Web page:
In order for the narrative to continue smoothly, at this point it should say, “Moshe spoke to the children of Israel and they brought the blasphemer outside the camp and they all stoned him. And the children of Israel did as Moshe commanded.” [Vayikra 24:23]

    The Torah does indeed teach this, but only after a six verse tangent that seems to interrupt the narration of the blasphemer. The “tangent” reads as follows:

    “And a man — if he strikes mortally any human life, he shall be put to death. And a man who strikes mortally an animal life shall make restitution, a life for a life. And if a man inflicts a wound in his fellow, as he did, so shall be done to him: A break for a break, an eye for an eye, a tooth for a tooth; just as he will have inflicted a wound on a person, so shall be inflicted upon him. One who strikes an animal shall make restitution, and one who strikes a person shall be put to death. There shall be one law for you, it shall be for convert and native alike, for I, Hashem, am your G-d.” [Vayikra 24:17-22]

    How are we to understand this strange interruption in the narrative? Rav Moshe Feinstein, zt”l, explained that this section marks the first time in Jewish history that capital punishment was being carried out. This was a very significant event.

    Taking a life is not a small matter. We do not execute the blasphemer because life is cheap. The Almighty wanted to emphasize to people that they were about to kill another human being. “But you should know that killing another human being under other circumstances (when it is not because he is being executed by the Court for committing a capital offense) is a terrible thing. Under normal circumstances, one who kills another person shall himself be put to death. Not only that, but if a person even wounds his fellow man then he deserves to pay with an ‘eye for an eye and a tooth for a tooth’.”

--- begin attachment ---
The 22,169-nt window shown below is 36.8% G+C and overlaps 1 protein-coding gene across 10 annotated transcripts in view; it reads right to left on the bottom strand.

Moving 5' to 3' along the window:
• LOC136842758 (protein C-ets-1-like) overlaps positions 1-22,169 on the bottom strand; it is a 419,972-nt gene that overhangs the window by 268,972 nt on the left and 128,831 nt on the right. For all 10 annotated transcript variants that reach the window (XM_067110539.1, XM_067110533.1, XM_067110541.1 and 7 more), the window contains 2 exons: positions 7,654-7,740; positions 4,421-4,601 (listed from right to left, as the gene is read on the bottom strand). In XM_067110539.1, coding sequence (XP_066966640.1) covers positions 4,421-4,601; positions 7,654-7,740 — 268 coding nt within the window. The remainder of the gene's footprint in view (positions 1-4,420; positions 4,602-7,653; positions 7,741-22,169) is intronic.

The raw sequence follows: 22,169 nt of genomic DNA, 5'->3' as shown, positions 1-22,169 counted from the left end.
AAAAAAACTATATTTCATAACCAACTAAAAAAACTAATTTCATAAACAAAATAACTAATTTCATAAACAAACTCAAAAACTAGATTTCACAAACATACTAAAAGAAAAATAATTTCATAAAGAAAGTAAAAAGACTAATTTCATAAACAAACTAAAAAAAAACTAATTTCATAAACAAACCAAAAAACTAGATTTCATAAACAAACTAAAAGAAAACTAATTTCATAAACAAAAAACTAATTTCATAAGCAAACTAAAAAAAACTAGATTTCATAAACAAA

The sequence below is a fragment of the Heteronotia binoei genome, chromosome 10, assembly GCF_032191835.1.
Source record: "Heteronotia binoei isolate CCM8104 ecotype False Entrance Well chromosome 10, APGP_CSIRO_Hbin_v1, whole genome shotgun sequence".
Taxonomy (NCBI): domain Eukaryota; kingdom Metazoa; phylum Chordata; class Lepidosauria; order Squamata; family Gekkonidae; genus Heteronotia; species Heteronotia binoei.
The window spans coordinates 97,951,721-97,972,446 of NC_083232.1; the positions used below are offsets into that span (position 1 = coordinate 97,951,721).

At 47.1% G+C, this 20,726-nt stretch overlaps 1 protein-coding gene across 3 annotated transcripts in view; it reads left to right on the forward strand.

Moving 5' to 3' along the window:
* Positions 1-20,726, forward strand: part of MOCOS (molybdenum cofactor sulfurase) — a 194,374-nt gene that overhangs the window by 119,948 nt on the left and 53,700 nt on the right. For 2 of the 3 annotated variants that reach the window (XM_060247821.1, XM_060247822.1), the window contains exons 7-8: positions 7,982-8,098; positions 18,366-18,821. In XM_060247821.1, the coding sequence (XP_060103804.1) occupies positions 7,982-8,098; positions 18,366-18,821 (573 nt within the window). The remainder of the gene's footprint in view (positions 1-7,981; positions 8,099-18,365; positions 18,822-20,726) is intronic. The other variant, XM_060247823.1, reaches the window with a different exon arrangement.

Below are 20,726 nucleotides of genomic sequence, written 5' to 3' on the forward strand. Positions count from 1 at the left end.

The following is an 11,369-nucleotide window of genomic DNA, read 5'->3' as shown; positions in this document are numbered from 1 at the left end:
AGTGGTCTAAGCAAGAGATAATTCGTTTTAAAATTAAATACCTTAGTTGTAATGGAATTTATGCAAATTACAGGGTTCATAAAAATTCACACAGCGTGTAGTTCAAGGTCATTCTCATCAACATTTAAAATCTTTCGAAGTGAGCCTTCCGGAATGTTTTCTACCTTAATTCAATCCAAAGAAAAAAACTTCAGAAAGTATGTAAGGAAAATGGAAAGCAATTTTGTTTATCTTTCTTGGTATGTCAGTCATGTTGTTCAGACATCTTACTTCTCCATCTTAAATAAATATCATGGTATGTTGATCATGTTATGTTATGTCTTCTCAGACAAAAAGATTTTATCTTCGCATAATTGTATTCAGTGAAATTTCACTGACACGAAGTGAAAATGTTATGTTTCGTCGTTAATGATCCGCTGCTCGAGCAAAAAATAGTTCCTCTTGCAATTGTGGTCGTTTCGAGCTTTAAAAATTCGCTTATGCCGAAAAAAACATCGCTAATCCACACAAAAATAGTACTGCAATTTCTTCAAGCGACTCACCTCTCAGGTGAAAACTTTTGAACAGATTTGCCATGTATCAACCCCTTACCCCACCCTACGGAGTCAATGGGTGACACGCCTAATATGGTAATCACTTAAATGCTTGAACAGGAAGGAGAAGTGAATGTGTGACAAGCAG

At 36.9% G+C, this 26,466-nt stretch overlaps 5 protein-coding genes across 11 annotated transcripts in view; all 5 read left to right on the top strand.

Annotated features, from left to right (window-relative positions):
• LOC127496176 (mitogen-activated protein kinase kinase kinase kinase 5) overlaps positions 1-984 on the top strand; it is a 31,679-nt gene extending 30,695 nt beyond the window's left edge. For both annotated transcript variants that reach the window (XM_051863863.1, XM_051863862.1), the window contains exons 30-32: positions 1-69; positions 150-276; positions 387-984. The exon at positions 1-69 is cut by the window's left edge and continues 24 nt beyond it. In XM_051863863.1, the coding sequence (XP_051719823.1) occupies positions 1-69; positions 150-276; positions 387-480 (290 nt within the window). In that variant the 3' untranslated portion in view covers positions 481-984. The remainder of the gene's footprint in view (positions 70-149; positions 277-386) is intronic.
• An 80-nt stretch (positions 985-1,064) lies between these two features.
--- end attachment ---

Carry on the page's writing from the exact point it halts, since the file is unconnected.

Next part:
We know that this expression is not to be interpreted literally. Rabbinic exegesis teaches that this means that one has to pay the value of an eye or the value of a tooth. But there is a very interesting Rashbam in Parshas Mishpatim. The Rashbam asks, why is the Almighty making life difficult for us? If the Torah wanted to teach that one is obligated to make monetary restitution for such cases, why didn’t it say so explicitly? Why do we need to hear, up until today, that the Torah is barbaric because it demands “an eye for an eye and a tooth for a tooth”?

    The Rashbam explains by emphasizing there is a difference between peshuto shel mikra [the literal meaning of a text] and Rabbinic exegesis. Even though we practice halacha according to Rabbinic exegesis, we do not disregard “peshuto shel mikra” entirely. The literal meaning teaches important lessons. There is a message in peshuto shel mikra. The message in this case is that technically speaking, this is what should happen to a person: if he knocks out someone’s eye, he should have his own eye put out. So severe a sin is it to damage another person that it really should require ‘an eye for an eye, a tooth for a tooth’.

    Were it not for the fact that there was an Oral Law (to temper the literal meaning), Hashem could never have recorded the Written Law in this fashion. People would be misled. Given the fact however that we do have an Oral Law, the literal meaning of the verse gives us another dimension of understanding in terms of what the law should morall y really be.

    Once the Torah has clearly spelled out the important lesson of the value of life and the value of property in this “tangent”, then and only then can it proceed to conclude the narrative. Once the children of Israel have integrated the teaching of the importance of human life and property into their personalities, then and only then, were they allowed to go out and proceed with an execution of the blasphemer, the first execution in Jewish history.

    #1124253
    Jax
    Member

    39: great one! thanx for sharing!

    #1124254
    YW Moderator-72
    Participant

    ames, how about you posting a DT? Monday and Wednesday are open – which night do you want?

    #1124255
    aussieboy
    Participant

    Where do you all get these divrei torah from?

    #1124256
    YW Moderator-72
    Participant

    thanks

Viewing 50 posts - 851 through 900 (of 1,878 total)